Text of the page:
Blog entry by Jamie Earnshaw
Anyone in the world
In this blog, Lauren Atkins, EAL Champion at St Peter’s Catholic Primary in Waterlooville, writes about her experience working towards and achieving the Bronze EAL Excellence Award.
Back in May 2020, thick into Lockdown, even before Years R, 1 and 6 returned or ‘live’ teaching was compulsory, I sat at my desk at home, waiting nervously to join a Zoom call. The accumulation of 8 months of hard work had come to this; a validation meeting which I had to join via my mobile, with two people (one of whom I hadn’t met), under the constant concern that one or both of my children would make an entrance at some point with something inappropriate to say. Thankfully, this moment – before the meeting started – was the scariest, most problematic of the entire journey to achieving the EMTAS EAL Excellence Award at Bronze level! The rest was, thankfully, incredibly straight-forward.
I assumed the role of EAL Champion in the September after
completing my NQT year. I’d always had an interest in everything that would
fall under the inclusion agenda; anything which could help to identify and
overcome the barriers some children face when it comes to their learning. And
so I was thrilled to relieve my SENDCo of the responsibility and to have the
opportunity to really make a difference to many children - many, many children
in fact, as our school, St Peter’s Catholic Primary in Waterlooville, has the highest
percentage of pupils speaking English as an Additional Language in the area.
Of everything handed over to me by the SENDCo, hands down
the most valuable piece of information was the email address of the EMTAS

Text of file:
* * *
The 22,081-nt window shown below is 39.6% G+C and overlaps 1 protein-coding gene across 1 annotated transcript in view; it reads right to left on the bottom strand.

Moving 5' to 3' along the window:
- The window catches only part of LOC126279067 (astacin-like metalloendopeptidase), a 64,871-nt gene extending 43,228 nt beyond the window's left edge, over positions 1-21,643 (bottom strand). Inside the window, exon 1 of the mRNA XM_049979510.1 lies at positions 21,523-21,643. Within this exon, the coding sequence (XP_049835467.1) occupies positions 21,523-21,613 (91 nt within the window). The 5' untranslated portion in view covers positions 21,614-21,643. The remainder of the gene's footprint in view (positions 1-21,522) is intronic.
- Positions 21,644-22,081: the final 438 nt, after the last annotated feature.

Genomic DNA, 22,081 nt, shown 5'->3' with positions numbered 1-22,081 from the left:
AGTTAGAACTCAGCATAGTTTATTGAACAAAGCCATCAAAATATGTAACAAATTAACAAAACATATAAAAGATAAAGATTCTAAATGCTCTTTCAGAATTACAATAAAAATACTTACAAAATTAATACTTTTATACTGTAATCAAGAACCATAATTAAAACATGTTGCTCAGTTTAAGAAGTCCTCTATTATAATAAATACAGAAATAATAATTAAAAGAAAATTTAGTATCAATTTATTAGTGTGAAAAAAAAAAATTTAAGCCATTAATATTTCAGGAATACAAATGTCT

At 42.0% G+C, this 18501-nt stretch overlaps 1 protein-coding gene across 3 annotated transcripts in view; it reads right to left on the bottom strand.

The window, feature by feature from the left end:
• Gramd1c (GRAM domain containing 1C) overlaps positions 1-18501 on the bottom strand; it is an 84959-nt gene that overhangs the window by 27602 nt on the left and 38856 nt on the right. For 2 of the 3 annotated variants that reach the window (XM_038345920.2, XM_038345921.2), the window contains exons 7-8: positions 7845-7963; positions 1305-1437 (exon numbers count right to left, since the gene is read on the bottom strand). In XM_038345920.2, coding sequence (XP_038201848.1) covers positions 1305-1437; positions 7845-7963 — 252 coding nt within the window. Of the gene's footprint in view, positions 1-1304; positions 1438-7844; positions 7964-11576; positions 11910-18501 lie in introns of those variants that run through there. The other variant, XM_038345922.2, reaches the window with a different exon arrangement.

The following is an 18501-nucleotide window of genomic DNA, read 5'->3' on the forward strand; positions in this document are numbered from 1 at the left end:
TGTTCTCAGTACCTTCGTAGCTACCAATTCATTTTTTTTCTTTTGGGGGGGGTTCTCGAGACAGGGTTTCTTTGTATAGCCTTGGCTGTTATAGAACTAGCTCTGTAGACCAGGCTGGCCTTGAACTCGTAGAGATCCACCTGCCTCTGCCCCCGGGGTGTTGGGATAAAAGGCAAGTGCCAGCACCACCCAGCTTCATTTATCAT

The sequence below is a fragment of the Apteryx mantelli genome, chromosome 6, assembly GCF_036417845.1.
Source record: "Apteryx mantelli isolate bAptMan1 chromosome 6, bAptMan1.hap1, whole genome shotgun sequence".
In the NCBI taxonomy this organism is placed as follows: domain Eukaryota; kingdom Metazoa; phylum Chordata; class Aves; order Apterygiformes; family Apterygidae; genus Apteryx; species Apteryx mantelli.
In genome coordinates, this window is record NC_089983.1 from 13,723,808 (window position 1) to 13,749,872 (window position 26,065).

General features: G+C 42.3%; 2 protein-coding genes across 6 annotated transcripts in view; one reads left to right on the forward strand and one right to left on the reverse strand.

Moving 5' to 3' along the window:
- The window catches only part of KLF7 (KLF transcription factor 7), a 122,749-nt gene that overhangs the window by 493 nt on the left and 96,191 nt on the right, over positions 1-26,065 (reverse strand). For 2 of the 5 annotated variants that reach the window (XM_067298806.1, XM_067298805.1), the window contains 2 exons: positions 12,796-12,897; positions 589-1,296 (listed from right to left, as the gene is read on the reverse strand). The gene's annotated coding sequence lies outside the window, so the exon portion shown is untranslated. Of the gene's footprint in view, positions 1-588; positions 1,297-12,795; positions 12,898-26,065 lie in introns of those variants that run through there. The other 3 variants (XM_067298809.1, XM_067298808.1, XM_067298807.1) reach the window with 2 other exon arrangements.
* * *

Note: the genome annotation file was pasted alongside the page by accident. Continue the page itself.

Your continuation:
Specialist Teacher Advisor for our area - in my case, Chris Pim. After our very
first meeting, I was set up to be able to access the EMTAS Moodle, I had a
clear view of what the EAL Excellence Awards were, what would contribute to
‘evidence’ and how to record it.
I was also given access to the EMTAS e-learning. My first
stop was the ‘Role of the EALCo’ training and it was an absolute nerve-saver!
In particular, the action planning section of the training left me feeling
clear (not only on the responsibilities of the role but how to be successful),
in control and with an easy-to-follow, albeit reasonably sizeable list of
things to do – exportable as a PDF nonetheless!
I’m definitely a scribble on a paper-copy kind of person and
the EAL Excellence Award Criteria Reference Sheet became my new best friend,
annotated with what we were already achieving, what we could do to achieve
another or who I would need to meet with (usually the Head Teacher or the
Business Manager) in order to clarify.
Throughout this, I should say, that I was lucky in that I
had a portion of my PPA time every other week dedicated to all things EAL as
well as release time once a half term. I appreciate that I was more fortunate
than most in terms of dedicated time.
Along the journey, I dipped in and out of various training
modules as I needed them. I wouldn’t always complete them in one go but found
it useful to revisit and complete them when it suited. For instance, before
typing up a Hints and Tips Sheet for distributing to Class Teachers, I
completed the Teaching and Learning training. The EAL:SEND training I completed
with a specific child in mind, both to help me internalise things but also to
provide meaningful guidance to a real-life conundrum.
Anyway, I’m very pleased to say that my school is now working officially at Bronze level, on our way to Silver. In addition, I am thoroughly enjoying developing an area of expertise and raising the profile of EAL in our school community. Long may the benefits of the EAL Excellence Awards be felt!
Congratulations to Lauren and St Peter’s Catholic Primary for achieving the Bronze Award!
For more information about the EMTAS EAL Excellence Award, please see this page on our Moodle.
For more information about our e-learning modules, please see this page on our Moodle.
[ Modified: Monday, 10 May 2021, 11:19 AM ]